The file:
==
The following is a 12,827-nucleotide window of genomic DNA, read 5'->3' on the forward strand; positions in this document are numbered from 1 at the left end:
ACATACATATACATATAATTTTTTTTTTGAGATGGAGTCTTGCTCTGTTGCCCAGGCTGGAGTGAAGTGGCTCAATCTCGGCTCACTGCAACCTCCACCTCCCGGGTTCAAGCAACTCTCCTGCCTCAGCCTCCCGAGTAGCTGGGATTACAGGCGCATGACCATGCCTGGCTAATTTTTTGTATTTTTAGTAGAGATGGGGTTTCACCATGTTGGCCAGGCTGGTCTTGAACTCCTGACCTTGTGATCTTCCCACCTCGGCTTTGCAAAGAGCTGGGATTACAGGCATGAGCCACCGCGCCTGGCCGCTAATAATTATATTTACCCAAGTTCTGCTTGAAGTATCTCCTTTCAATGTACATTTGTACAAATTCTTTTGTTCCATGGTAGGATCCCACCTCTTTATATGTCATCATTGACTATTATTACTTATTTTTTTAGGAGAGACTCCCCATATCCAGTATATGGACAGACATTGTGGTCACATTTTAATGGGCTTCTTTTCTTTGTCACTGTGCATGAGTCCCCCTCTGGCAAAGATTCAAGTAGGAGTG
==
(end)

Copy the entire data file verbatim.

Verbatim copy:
The following is a 12,827-nucleotide window of genomic DNA, read 5'->3' on the forward strand; positions in this document are numbered from 1 at the left end:
ACATACATATACATATAATTTTTTTTTTGAGATGGAGTCTTGCTCTGTTGCCCAGGCTGGAGTGAAGTGGCTCAATCTCGGCTCACTGCAACCTCCACCTCCCGGGTTCAAGCAACTCTCCTGCCTCAGCCTCCCGAGTAGCTGGGATTACAGGCGCATGACCATGCCTGGCTAATTTTTTGTATTTTTAGTAGAGATGGGGTTTCACCATGTTGGCCAGGCTGGTCTTGAACTCCTGACCTTGTGATCTTCCCACCTCGGCTTTGCAAAGAGCTGGGATTACAGGCATGAGCCACCGCGCCTGGCCGCTAATAATTATATTTACCCAAGTTCTGCTTGAAGTATCTCCTTTCAATGTACATTTGTACAAATTCTTTTGTTCCATGGTAGGATCCCACCTCTTTATATGTCATCATTGACTATTATTACTTATTTTTTTAGGAGAGACTCCCCATATCCAGTATATGGACAGACATTGTGGTCACATTTTAATGGGCTTCTTTTCTTTGTCACTGTGCATGAGTCCCCCTCTGGCAAAGATTCAAGTAGGAGTG